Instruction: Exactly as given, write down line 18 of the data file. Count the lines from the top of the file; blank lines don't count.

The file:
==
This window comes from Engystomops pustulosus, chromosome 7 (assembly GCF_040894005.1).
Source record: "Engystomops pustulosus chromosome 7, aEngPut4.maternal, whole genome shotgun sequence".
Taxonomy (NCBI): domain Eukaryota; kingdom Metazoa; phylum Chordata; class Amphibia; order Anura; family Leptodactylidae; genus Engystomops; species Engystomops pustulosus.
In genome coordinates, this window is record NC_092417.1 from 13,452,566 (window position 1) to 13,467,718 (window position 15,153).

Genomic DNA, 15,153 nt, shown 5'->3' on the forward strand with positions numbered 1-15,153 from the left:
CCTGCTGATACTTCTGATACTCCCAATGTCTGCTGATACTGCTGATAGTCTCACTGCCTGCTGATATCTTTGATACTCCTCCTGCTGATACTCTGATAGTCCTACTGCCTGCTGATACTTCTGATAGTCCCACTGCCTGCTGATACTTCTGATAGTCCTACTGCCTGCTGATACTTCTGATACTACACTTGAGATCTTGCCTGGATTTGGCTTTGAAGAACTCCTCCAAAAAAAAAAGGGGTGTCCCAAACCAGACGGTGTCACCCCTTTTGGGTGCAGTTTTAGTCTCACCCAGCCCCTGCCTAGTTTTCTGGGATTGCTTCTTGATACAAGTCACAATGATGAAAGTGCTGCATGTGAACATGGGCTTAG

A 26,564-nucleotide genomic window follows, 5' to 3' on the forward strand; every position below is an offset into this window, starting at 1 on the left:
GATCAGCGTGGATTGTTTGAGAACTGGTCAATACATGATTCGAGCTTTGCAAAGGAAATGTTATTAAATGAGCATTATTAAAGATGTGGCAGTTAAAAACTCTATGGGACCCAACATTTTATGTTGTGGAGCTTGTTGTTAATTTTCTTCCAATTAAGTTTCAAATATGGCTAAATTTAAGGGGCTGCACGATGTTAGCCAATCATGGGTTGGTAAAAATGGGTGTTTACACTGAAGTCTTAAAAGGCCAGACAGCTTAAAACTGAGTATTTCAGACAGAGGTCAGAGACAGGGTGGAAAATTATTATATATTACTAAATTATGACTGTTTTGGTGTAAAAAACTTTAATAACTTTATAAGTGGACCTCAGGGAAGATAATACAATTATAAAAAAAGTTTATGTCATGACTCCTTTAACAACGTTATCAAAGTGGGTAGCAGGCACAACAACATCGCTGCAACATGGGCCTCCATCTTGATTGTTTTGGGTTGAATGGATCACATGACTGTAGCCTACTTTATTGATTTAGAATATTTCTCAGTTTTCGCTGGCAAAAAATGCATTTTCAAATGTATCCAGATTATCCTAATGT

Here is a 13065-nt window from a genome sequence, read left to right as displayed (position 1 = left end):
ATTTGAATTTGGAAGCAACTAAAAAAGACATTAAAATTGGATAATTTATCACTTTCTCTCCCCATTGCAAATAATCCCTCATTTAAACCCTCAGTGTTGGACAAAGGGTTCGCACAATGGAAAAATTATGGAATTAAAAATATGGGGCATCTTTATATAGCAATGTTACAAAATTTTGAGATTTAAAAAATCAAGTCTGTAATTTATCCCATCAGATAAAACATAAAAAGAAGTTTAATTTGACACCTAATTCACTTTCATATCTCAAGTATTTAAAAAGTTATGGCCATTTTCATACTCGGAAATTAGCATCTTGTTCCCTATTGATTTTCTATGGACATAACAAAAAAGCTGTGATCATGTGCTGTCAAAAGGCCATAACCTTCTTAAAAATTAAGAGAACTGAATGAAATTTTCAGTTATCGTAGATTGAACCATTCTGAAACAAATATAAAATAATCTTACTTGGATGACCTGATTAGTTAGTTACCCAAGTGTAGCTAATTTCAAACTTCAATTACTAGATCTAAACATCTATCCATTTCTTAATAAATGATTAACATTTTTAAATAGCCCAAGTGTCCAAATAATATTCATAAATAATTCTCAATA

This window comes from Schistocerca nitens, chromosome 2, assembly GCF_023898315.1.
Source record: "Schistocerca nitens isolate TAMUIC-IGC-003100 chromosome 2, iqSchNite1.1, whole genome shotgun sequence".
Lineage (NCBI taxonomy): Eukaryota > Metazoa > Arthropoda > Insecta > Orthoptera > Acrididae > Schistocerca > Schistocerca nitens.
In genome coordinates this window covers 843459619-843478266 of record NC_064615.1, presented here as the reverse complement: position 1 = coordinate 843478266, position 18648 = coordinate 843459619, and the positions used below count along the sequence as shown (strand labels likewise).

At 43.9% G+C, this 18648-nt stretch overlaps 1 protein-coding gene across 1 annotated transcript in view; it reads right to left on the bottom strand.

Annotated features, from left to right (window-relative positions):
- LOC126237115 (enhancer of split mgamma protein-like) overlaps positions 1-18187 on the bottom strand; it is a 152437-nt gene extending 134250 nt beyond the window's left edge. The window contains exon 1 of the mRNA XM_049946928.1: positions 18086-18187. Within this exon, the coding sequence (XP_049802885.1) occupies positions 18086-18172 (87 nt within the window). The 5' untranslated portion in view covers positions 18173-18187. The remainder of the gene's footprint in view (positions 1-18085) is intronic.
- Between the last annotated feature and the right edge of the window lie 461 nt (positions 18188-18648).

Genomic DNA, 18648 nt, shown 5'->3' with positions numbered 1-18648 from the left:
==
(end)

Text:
- Between the last annotated feature and the right edge of the window lie 461 nt (positions 18188-18648).